Accession Number : ADA289403

Title :   Teaching Excellence; Methodologies to Assess Teaching Effectiveness.

Descriptive Note : Research rept.,

Corporate Author : AIR UNIV MAXWELL AFB AL

Personal Author(s) : Webb, Steven G.

PDF Url : ADA289403

Report Date : NOV 1994

Pagination or Media Count : 164

Abstract : The only thing constant about change is that it is inevitable. Nothing could be more true about this statement than how it so aptly defines society today. The data base of knowledge acquired by the human race is accelerating at an astonishing, yet sometimes exhilarating, pace. The technological marvels being introduced today were mere dreams a few years ago. Technology is a large part of our very existence; it is responsible for our standard of living. In fact, technology plays a role in every facet of our lives. The field of education is one area, however, that technology has not completely permeated; that is, until recently. Ever since people undertook the task of educating others, they have imparted knowledge through traditional means: lectures, discussions, demonstrations, and tutoring. Recently, though, technological advances have made it possible to use such innovative forms of media as interactive videodiscs and computer systems to teach people in a fashion different from the traditional methods. Education in the Air Force has paralleled this evolution of teaching. Considering the importance of education in the Air Force, one is not surprised that the Air Force devotes a great deal of time, energy, and resources to improving the education of its personnel. In fact, the Air Force Academy recently developed a networked classroom system (NCS) to explore the potentials of innovative educational technologies. However, who can say that using innovative educational technologies to teach students is better than the traditional methods of teaching? Before one determines which style of teaching is better, one should compare the performance of students enrolled in courses using innovative educational technologies to the performance of students enrolled in similar courses taught in the traditional manner.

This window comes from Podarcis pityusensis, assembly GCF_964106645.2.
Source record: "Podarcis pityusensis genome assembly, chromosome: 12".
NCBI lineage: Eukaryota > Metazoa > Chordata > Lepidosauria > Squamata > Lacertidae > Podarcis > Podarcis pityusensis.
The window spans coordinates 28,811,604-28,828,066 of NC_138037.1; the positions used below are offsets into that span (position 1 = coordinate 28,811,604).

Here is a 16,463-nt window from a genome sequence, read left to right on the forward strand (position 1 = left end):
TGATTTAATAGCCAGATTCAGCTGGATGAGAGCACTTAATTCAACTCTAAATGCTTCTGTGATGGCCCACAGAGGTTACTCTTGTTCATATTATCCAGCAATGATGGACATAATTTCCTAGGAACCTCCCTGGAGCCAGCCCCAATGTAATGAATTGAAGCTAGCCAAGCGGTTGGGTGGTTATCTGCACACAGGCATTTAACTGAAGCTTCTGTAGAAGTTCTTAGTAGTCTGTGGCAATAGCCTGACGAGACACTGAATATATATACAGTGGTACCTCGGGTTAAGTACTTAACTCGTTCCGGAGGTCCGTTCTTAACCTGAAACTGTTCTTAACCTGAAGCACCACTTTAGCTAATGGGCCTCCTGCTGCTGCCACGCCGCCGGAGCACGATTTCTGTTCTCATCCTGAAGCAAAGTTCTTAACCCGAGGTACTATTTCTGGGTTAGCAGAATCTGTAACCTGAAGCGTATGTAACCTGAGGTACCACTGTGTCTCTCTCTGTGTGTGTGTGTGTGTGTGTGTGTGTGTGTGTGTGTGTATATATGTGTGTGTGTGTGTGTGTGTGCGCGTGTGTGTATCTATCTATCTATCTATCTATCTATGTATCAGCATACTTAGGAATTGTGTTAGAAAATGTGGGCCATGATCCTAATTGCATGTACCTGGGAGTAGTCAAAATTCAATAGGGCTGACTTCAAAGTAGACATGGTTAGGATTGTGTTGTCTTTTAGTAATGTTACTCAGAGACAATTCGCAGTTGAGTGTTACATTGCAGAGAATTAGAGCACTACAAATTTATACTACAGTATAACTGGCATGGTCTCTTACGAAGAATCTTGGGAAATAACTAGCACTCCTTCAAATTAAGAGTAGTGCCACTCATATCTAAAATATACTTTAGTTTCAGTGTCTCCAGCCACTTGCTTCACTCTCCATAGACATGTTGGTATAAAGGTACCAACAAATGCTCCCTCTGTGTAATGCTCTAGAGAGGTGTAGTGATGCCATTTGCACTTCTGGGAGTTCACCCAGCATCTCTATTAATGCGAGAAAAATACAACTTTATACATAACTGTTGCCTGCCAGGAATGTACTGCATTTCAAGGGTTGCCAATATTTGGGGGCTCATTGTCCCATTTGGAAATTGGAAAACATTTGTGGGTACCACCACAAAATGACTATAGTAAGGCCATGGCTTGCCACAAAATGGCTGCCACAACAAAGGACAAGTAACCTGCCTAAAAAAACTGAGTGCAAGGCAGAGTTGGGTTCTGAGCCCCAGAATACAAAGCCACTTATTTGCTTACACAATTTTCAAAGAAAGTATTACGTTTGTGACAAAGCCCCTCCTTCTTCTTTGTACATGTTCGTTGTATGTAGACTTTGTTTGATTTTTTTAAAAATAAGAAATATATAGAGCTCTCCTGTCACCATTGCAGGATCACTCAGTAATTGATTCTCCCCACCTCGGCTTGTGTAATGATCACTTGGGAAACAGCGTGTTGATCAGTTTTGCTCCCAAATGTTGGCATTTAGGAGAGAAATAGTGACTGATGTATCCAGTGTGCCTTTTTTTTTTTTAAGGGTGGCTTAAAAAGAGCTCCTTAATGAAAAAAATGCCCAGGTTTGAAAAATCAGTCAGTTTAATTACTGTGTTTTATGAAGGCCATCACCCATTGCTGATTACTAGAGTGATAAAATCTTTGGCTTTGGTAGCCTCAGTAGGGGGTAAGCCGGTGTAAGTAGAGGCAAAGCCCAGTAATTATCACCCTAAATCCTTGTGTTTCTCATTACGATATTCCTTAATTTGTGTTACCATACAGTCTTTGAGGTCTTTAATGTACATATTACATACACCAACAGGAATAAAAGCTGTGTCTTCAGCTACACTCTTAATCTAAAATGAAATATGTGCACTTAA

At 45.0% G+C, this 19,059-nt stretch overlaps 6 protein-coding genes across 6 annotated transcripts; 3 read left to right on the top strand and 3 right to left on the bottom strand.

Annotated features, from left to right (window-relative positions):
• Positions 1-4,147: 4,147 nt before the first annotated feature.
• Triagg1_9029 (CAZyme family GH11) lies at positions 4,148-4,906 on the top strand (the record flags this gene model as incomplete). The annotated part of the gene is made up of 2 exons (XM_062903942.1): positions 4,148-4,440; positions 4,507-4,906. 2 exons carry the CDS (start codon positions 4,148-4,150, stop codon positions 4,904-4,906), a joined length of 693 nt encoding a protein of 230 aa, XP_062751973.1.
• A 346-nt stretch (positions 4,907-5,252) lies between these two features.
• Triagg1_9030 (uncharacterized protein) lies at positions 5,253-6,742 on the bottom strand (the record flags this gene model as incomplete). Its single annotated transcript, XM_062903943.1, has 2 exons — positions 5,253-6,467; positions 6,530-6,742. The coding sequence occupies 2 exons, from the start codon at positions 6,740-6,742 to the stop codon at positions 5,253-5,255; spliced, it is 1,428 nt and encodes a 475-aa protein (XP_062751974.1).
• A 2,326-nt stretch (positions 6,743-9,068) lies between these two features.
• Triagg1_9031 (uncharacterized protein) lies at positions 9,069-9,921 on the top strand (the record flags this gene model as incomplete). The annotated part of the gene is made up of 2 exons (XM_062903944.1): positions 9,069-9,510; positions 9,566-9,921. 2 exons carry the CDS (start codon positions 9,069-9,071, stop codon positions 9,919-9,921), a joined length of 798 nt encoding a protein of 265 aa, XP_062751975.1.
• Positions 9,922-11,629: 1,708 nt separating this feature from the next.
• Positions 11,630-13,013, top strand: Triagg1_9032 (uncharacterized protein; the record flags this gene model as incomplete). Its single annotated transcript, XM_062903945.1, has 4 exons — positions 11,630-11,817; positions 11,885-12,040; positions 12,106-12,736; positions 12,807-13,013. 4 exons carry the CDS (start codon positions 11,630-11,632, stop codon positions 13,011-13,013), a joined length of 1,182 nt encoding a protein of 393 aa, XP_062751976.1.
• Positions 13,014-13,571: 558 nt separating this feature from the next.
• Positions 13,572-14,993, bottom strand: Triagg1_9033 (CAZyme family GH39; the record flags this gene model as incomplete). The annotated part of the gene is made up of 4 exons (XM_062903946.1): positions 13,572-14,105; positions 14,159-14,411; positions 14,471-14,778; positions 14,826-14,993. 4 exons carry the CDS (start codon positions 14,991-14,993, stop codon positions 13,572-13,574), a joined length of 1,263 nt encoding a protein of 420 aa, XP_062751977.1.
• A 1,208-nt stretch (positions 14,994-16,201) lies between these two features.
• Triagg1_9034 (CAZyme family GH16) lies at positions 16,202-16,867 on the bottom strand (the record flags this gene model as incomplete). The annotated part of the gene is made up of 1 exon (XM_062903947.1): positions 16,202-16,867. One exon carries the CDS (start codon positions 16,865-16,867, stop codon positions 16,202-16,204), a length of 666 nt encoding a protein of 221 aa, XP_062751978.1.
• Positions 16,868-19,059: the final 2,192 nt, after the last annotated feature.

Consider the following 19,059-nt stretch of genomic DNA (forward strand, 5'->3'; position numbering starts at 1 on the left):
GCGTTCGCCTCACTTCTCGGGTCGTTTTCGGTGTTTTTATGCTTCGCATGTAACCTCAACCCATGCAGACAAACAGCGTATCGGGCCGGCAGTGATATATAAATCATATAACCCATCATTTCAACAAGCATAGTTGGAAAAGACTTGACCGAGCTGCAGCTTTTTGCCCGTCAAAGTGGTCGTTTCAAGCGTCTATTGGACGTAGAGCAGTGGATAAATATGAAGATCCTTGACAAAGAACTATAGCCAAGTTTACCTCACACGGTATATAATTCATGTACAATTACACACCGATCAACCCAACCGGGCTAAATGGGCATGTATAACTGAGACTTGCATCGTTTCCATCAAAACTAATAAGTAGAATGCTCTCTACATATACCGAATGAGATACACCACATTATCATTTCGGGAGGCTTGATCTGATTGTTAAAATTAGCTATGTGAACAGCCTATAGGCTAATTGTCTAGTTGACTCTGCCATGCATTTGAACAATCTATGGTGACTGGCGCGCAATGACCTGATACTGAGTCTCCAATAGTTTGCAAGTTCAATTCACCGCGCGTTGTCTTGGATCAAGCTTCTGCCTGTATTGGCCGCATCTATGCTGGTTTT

Descriptors :   *TEACHING METHODS, DATA BASES, AIR FORCE, SCHOOLS, EDUCATION, STUDENTS, PERFORMANCE(HUMAN), HUMANS, INTERACTIONS, COMPUTERS, EVOLUTION(GENERAL), RACE(ANTHROPOLOGY), INSTRUCTORS, VIDEO RECORDING, DISK RECORDING SYSTEMS, DREAMS, UNITED STATES AIR FORCE ACADEMY.

Subject Categories : Psychology

Distribution Statement : APPROVED FOR PUBLIC RELEASE